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June 2011 Issue

Responsively Yours: Ready for Our Next 100 Years in Mission

Rose Simmons  helps Esther Solis read a book.
Rose Simmons (left) helps Esther Solis read a book during "Schools of Hope" - an after school program that helps children catch up on reading skills; it is sponsored by the United Methodist Community House, where Simmons is the program director. Paul Jeffrey

By Harriett Jane Olson

Directors of Women’s Division and Global Ministries have both risen to the moment and approved a new proposal for working together in the future.

This is a great time to be a member of United Methodist Women! In the past few years Women’s Division’s board of directors has worked on a vision statement, identified five areas to monitor for evidence that we are living out that vision, and, because of streamlining at the General Board of Global Ministries, assumed direct administration of our work with national mission institutions, Deaconesses/Home Missioners and regional missionaries. As those changes were being implemented, the church’s re-thinking of its governance structures and Global Ministries’ desire for a smaller board of directors created new opportunities to consider how United Methodist Women can organize for mission in the future.

Directors of Women’s Division and Global Ministries have both risen to the moment and approved a new proposal for working together in the future. “Structurally separate and missionally connected” is the way we are talking about the proposed new network of relationships. We are moving away from the post-World War II “command and control” model of organizing toward a more 21st century networking system. This means focusing on our Purpose and vision statement for guidance about what needs to be done and how we prioritize our work. It means United Methodist Women’s handbook and by-laws won’t be as prescriptive. It also means streamlining United Methodist Women decision-making processes as we broaden the ways we take in information and test ideas. This is why a smaller national-level fiduciary board with a larger program advisory group makes sense (See page 14). It will allow conference United Methodist Women to participate in national brainstorming and provide more connections to our work.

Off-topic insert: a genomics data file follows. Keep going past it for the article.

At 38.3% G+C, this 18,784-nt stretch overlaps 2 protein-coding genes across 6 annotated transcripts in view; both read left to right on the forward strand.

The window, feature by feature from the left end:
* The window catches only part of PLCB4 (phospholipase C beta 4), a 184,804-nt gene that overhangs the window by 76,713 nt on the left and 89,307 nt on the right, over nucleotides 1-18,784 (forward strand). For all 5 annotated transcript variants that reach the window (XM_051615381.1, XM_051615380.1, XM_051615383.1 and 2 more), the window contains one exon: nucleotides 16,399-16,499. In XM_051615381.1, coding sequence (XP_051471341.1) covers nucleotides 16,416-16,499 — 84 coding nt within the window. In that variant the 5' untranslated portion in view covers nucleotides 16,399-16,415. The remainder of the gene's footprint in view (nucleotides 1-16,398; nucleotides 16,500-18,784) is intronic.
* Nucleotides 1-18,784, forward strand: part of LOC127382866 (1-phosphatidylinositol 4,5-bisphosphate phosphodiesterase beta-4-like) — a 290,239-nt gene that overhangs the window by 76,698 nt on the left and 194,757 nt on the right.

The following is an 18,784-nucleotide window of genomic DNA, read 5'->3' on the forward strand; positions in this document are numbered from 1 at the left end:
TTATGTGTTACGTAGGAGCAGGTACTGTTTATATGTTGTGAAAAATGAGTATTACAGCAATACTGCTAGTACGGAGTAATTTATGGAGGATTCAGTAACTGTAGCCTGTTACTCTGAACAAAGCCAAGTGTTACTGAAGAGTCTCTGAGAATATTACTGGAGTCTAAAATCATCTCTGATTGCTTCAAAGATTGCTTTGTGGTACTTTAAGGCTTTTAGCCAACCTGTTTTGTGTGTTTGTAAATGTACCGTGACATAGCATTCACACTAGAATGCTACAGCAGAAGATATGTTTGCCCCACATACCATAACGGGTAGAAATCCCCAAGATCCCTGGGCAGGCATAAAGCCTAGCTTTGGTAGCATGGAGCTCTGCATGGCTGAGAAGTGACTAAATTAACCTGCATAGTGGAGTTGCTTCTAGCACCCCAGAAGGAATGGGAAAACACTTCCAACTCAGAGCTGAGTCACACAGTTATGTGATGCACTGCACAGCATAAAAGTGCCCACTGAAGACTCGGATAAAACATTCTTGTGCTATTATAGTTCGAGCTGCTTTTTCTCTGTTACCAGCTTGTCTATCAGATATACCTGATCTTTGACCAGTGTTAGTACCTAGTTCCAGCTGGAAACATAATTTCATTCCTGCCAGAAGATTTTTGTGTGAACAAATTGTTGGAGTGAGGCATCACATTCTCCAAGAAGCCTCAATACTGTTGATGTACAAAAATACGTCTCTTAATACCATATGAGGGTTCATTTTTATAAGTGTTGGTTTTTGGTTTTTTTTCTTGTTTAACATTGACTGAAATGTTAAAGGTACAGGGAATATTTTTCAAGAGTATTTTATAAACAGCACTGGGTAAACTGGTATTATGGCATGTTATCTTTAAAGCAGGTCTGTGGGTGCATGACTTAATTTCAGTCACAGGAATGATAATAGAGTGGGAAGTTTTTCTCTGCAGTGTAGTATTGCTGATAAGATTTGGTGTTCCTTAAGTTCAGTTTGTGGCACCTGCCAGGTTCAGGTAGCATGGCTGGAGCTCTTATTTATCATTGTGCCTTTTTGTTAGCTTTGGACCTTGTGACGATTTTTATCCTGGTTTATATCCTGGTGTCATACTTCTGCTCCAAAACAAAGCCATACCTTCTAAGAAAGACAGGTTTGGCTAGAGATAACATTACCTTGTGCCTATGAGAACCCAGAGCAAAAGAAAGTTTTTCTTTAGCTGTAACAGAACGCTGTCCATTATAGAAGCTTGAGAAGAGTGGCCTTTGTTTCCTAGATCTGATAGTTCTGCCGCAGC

Being practical people, one of the first questions some United Methodist Women members ask is, “Can we afford this?” I am pleased to report that this is a reallocation of funds and not an increase in overhead cost. United Methodist Women’s national staff and elected directors have been very attentive to reducing expenses during the recent financial upheaval, so we have been able to sustain our commitments to partners, missionaries and projects. United Methodist Women members paid their pledges at a rate of 92 percent last year. This is outstanding! Together with the recovery that is beginning in the financial markets, the giving commitment of members means we move into this new arrangement on sound financial footing.

As an organization that has been organized and re-organized many times over its 140-plus years of mission, United Methodist Women has great experience in listening to the call of God, hearing the needs of women, children and youth in our churches and communities and around the world, and finding ways to express God’s love in actions that make a difference. This is another next step in our journey. It’s our turn to organize for mission as United Methodist Women to meet the needs of our day, and in doing so, continue an amazing history of women in mission.

Harriett Jane Olson
Women’s Division, Deputy General Secretary

holson@unitedmethodistwomen.org

Last Updated: 03/21/2014
 
 

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